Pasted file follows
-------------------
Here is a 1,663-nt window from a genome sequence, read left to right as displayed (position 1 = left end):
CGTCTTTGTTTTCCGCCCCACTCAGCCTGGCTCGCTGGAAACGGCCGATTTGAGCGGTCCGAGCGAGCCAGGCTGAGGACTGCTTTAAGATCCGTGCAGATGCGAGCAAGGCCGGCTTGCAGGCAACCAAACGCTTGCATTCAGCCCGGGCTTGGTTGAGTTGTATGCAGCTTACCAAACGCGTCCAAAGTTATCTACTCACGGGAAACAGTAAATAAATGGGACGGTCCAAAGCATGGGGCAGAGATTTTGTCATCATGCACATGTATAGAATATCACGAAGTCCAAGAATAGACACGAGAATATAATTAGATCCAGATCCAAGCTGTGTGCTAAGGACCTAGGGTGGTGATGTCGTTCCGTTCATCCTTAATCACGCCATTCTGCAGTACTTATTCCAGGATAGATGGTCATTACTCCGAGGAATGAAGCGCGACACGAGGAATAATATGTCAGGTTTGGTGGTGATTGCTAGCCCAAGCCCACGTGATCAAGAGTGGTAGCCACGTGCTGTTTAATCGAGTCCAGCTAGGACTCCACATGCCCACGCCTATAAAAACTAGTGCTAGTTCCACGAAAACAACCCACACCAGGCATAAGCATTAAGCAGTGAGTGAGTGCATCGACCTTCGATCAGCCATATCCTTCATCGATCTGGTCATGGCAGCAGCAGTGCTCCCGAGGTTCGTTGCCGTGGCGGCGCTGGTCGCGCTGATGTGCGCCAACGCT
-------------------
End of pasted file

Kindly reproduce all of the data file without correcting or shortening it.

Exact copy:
Here is a 1,663-nt window from a genome sequence, read left to right as displayed (position 1 = left end):
CGTCTTTGTTTTCCGCCCCACTCAGCCTGGCTCGCTGGAAACGGCCGATTTGAGCGGTCCGAGCGAGCCAGGCTGAGGACTGCTTTAAGATCCGTGCAGATGCGAGCAAGGCCGGCTTGCAGGCAACCAAACGCTTGCATTCAGCCCGGGCTTGGTTGAGTTGTATGCAGCTTACCAAACGCGTCCAAAGTTATCTACTCACGGGAAACAGTAAATAAATGGGACGGTCCAAAGCATGGGGCAGAGATTTTGTCATCATGCACATGTATAGAATATCACGAAGTCCAAGAATAGACACGAGAATATAATTAGATCCAGATCCAAGCTGTGTGCTAAGGACCTAGGGTGGTGATGTCGTTCCGTTCATCCTTAATCACGCCATTCTGCAGTACTTATTCCAGGATAGATGGTCATTACTCCGAGGAATGAAGCGCGACACGAGGAATAATATGTCAGGTTTGGTGGTGATTGCTAGCCCAAGCCCACGTGATCAAGAGTGGTAGCCACGTGCTGTTTAATCGAGTCCAGCTAGGACTCCACATGCCCACGCCTATAAAAACTAGTGCTAGTTCCACGAAAACAACCCACACCAGGCATAAGCATTAAGCAGTGAGTGAGTGCATCGACCTTCGATCAGCCATATCCTTCATCGATCTGGTCATGGCAGCAGCAGTGCTCCCGAGGTTCGTTGCCGTGGCGGCGCTGGTCGCGCTGATGTGCGCCAACGCT